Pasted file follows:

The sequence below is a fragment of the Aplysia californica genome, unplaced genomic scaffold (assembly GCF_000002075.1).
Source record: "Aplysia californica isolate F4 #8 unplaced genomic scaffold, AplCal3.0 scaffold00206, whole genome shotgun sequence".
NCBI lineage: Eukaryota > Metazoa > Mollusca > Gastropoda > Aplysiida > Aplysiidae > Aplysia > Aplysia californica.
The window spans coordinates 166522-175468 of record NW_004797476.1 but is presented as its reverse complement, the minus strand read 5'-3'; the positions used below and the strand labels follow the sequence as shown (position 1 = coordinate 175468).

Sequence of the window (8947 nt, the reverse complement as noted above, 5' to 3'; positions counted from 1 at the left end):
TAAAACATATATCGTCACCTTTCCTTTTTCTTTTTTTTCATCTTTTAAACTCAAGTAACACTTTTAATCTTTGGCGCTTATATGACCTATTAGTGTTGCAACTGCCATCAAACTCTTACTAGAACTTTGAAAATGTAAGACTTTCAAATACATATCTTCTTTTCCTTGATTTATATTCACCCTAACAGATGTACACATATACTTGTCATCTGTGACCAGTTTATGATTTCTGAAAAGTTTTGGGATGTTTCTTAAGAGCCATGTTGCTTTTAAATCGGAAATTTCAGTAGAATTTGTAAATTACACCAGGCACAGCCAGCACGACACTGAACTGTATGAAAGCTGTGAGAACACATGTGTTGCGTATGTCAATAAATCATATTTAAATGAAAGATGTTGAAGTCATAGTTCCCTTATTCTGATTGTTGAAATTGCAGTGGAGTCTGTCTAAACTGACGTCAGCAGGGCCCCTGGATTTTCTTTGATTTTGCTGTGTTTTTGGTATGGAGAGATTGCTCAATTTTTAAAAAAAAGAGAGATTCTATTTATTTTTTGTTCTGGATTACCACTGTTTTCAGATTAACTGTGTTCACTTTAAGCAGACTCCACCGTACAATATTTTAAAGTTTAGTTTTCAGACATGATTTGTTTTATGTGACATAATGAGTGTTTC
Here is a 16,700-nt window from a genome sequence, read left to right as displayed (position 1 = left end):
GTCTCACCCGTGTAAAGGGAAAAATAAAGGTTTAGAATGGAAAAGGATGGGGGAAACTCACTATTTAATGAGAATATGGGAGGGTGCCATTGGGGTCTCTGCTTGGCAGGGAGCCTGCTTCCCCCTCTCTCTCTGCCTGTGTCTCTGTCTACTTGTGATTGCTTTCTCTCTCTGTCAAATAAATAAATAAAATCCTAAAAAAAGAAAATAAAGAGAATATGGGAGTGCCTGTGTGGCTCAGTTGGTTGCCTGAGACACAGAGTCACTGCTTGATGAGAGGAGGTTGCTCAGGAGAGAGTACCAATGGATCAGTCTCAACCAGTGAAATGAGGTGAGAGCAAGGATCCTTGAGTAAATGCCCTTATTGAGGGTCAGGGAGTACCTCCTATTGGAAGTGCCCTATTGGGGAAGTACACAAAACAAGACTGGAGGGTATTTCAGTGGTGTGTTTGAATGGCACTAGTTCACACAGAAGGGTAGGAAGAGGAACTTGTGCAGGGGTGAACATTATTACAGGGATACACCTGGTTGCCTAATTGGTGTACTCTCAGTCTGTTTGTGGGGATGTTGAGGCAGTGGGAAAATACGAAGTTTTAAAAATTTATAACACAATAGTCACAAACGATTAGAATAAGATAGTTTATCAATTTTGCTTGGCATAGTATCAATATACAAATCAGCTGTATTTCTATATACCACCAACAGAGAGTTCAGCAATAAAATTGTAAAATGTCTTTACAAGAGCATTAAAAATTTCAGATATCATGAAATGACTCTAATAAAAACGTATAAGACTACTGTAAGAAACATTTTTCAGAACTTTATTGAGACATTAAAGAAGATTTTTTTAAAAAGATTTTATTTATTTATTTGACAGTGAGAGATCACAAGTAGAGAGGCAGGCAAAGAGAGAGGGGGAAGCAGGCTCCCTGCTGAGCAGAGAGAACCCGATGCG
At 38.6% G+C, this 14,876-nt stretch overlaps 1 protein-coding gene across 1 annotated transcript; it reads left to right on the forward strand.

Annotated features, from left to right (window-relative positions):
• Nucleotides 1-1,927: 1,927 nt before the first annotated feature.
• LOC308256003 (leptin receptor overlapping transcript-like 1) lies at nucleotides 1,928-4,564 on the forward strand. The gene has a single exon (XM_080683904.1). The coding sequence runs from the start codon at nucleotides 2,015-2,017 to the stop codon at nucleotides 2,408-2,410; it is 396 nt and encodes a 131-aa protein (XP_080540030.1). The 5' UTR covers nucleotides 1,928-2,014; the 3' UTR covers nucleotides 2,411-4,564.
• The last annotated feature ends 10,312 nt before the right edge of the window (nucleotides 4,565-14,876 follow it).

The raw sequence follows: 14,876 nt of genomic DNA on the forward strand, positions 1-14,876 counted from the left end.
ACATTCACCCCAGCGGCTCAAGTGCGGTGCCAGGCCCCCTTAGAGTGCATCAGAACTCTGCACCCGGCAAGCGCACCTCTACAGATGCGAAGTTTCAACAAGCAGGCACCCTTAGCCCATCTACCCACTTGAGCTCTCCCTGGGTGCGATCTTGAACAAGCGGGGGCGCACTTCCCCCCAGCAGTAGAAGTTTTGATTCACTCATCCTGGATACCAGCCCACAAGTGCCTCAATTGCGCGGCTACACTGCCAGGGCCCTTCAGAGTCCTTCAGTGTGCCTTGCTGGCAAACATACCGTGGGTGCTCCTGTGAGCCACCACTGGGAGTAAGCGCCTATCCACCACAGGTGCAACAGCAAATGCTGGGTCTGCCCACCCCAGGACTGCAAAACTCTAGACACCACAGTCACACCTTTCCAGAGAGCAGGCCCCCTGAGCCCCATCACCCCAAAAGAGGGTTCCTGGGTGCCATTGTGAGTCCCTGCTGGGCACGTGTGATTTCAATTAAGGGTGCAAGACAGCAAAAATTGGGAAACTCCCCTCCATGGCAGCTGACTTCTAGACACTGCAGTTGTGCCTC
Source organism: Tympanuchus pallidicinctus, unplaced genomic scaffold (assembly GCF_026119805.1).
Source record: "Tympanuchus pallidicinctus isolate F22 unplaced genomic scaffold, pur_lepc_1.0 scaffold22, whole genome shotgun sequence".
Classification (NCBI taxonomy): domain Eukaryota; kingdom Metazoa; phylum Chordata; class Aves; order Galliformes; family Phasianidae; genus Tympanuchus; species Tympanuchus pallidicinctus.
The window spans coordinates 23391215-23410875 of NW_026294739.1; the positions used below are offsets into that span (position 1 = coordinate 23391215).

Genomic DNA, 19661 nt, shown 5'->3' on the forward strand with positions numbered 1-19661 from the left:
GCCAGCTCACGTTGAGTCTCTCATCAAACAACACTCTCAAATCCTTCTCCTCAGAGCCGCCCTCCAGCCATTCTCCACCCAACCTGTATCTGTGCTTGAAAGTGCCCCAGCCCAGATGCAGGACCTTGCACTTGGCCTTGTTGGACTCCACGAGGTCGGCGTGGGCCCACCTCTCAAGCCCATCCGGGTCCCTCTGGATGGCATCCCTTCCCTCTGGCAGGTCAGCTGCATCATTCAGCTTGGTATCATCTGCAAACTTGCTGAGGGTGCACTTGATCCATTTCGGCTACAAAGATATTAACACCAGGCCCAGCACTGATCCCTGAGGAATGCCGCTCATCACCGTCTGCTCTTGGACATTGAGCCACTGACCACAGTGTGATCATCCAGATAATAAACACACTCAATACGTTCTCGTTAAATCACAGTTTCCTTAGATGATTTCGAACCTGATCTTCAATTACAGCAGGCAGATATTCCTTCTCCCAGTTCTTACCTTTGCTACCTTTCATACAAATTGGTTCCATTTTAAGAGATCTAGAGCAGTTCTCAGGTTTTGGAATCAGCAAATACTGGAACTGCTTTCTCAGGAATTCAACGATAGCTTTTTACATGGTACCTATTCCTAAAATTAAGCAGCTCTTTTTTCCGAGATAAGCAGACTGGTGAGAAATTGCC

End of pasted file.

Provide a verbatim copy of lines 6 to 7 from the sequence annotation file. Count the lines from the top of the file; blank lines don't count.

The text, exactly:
TAAAACATATATCGTCACCTTTCCTTTTTCTTTTTTTTCATCTTTTAAACTCAAGTAACACTTTTAATCTTTGGCGCTTATATGACCTATTAGTGTTGCAACTGCCATCAAACTCTTACTAGAACTTTGAAAATGTAAGACTTTCAAATACATATCTTCTTTTCCTTGATTTATATTCACCCTAACAGATGTACACATATACTTGTCATCTGTGACCAGTTTATGATTTCTGAAAAGTTTTGGGATGTTTCTTAAGAGCCATGTTGCTTTTAAATCGGAAATTTCAGTAGAATTTGTAAATTACACCAGGCACAGCCAGCACGACACTGAACTGTATGAAAGCTGTGAGAACACATGTGTTGCGTATGTCAATAAATCATATTTAAATGAAAGATGTTGAAGTCATAGTTCCCTTATTCTGATTGTTGAAATTGCAGTGGAGTCTGTCTAAACTGACGTCAGCAGGGCCCCTGGATTTTCTTTGATTTTGCTGTGTTTTTGGTATGGAGAGATTGCTCAATTTTTAAAAAAAAGAGAGATTCTATTTATTTTTTGTTCTGGATTACCACTGTTTTCAGATTAACTGTGTTCACTTTAAGCAGACTCCACCGTACAATATTTTAAAGTTTAGTTTTCAGACATGATTTGTTTTATGTGACATAATGAGTGTTTC
Here is a 16,700-nt window from a genome sequence, read left to right as displayed (position 1 = left end):